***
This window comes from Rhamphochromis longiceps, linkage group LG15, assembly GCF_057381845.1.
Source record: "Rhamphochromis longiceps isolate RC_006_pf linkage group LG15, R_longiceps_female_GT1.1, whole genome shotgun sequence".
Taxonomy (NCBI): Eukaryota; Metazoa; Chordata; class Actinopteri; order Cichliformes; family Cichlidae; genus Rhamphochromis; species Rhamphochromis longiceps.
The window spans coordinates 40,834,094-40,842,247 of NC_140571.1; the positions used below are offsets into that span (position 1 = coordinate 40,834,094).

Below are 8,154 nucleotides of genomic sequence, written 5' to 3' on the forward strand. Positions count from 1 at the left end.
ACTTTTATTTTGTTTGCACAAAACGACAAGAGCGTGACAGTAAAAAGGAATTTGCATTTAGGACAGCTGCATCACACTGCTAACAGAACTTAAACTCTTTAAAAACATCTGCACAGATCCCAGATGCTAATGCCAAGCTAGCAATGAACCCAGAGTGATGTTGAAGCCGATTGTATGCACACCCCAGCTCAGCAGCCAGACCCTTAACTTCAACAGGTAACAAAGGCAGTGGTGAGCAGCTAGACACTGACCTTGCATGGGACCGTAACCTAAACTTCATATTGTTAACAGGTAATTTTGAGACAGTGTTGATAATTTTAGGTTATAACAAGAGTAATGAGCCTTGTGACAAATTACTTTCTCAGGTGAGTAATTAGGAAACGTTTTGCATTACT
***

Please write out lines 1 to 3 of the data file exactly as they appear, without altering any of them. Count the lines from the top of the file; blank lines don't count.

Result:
This window comes from Rhamphochromis longiceps, linkage group LG15, assembly GCF_057381845.1.
Source record: "Rhamphochromis longiceps isolate RC_006_pf linkage group LG15, R_longiceps_female_GT1.1, whole genome shotgun sequence".
Taxonomy (NCBI): Eukaryota; Metazoa; Chordata; class Actinopteri; order Cichliformes; family Cichlidae; genus Rhamphochromis; species Rhamphochromis longiceps.